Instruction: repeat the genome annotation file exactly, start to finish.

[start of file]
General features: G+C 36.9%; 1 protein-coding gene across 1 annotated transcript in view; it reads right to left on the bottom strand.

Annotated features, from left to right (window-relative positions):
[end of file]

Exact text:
General features: G+C 36.9%; 1 protein-coding gene across 1 annotated transcript in view; it reads right to left on the bottom strand.

Annotated features, from left to right (window-relative positions):